Check out our informal Q&A with Chris Starr, director and associate professor of the College’s cutting-edge Computer Science program. Starr has grown the program to be one of the best in the country forging relationships with industry leaders like Google.
Q: What role does the College of Charleston play in your life?
A: A big piece of my life, not just my career, is here at the College of Charleston. My parents went to the College, so I knew I would as well. I arrived in 1979 and was a math major. I took my first programming course in computer science and really enjoyed the problem-solving and computational elements. I was also fascinated with the application of computer science in the medical field. After graduation, I entered MUSC’s medical imagery program to pursue a Ph.D in radiology. But in August of 1987, Dick Crosby, Ph.D the Computer Science department’s first director, called me to see if I’d join the faculty. I started a week later and have been here ever since.
Q: What do you think defines a College of Charleston education?
A: I truly believe it is our small student to faculty ratio. When I was a student, even at 18 years old, I knew the faculty cared about me. We provide a more personalized education here at the College. Our faculty know our students – their strengths, their weaknesses and we challenge them to excel. We begin to build relationships with our students on the first day of class and take great care in their transition to careers or graduate school.
Q: What are you excited about what’s happening in Computer Science these days?
A: I am excited about our brand new major, Computing in the Arts, available in the fall of 2011. From contemporary music-, art- and theatre-production, to creating new forms of animation and digital media, to invigorating the visual and audio systems of tomorrow’s computers, to inventing revolutionary internet applications, Computing in the Arts (CITA) at the College of Charleston will prepare students for productive and integrated careers in the information and arts economies. The CITA major provides a true liberal arts and sciences experience because the students will acquire the knowledge and skills to combine creativity in the arts with the tools and conceptual modeling systems of computing. For more information, including course requirements, see http://www.cs.cofc.edu/CITA.php To pre-declare: http://tinyurl.com/cofc-cita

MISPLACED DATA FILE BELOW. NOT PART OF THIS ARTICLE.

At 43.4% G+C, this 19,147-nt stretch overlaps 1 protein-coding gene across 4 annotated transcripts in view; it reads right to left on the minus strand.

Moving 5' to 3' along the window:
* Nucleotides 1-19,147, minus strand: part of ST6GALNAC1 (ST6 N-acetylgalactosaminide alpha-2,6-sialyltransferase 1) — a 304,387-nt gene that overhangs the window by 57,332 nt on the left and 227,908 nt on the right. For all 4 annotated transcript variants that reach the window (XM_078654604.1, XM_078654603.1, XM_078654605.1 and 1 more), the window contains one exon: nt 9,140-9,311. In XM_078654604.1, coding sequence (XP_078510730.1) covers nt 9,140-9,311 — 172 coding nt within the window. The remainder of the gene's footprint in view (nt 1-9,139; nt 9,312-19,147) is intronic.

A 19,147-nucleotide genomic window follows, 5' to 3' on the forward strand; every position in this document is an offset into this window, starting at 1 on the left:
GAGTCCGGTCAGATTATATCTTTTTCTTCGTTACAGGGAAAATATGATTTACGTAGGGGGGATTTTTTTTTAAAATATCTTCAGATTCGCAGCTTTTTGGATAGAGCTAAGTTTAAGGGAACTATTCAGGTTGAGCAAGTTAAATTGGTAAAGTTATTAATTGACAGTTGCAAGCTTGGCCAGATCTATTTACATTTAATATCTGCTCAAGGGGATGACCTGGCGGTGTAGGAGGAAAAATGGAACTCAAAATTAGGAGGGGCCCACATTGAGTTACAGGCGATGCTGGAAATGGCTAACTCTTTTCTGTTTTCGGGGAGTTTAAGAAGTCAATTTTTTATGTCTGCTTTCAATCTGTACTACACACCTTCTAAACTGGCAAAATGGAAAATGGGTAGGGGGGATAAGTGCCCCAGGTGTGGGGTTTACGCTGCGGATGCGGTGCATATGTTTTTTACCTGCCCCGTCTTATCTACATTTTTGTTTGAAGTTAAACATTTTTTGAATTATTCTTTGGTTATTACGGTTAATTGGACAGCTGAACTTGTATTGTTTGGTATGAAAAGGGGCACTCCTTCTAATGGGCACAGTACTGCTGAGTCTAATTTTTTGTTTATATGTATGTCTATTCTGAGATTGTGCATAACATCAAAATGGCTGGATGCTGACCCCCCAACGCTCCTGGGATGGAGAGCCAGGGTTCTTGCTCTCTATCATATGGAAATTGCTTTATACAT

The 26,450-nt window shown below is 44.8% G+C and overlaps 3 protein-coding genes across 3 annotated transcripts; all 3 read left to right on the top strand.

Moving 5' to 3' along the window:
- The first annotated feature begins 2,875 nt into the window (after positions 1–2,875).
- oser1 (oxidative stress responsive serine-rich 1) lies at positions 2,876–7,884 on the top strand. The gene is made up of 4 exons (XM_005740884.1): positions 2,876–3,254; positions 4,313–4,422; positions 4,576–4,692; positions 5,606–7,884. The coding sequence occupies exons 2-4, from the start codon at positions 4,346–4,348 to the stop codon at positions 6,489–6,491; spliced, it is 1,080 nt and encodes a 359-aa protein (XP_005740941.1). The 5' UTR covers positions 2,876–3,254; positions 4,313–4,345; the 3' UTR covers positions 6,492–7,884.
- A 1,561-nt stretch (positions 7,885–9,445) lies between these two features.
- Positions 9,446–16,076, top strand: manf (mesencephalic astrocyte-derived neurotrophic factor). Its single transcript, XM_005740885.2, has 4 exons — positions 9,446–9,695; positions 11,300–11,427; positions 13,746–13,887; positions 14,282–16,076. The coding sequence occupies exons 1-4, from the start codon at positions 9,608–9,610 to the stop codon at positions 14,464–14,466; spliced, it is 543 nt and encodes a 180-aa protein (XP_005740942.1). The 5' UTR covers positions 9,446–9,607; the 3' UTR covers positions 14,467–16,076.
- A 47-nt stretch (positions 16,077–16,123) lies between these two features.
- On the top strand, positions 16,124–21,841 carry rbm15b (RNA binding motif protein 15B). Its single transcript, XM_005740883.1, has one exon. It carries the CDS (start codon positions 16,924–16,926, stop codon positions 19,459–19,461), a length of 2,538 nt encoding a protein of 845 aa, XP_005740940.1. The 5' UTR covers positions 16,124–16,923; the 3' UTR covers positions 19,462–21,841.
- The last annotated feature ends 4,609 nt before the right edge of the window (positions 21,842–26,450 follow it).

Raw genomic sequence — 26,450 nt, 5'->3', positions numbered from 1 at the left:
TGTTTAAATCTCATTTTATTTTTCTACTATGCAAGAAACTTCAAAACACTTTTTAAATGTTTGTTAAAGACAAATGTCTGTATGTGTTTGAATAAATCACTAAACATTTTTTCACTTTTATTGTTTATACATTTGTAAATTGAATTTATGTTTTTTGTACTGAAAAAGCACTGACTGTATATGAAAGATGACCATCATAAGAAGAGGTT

Q: How does Computer Science prepare students for professional world?
I believe in the value of internships to validate what students are learning in the classroom. We have relationships with companies across the city, the state and the country and have 100% placement. We have students at Google, at EBay, and other national industry leaders. Our Alumni Symposium takes place each year, this year it is February 15th. We are bringing back ten alumni from across the country. Our alumni add value to our student experience by describing real stories of their transition from school to the workplace. Our students always say the alumni anecdotes are the highlight. Plus, it’s a great networking opportunity for our students.
Q:Is there one piece of advice or mantra that you share with your students?
A: Because I am “exceedingly optimistic”, I always tell my students that whenever you are presented with an opportunity,take it, because that opportunity may never happen again. I tell my students to apply this to co-curricular activities, internships with area companies and their first jobs after they graduate.
For more information about Chris Starr and the College’s Computer Science department, please visit http://www.cs.cofc.edu/about.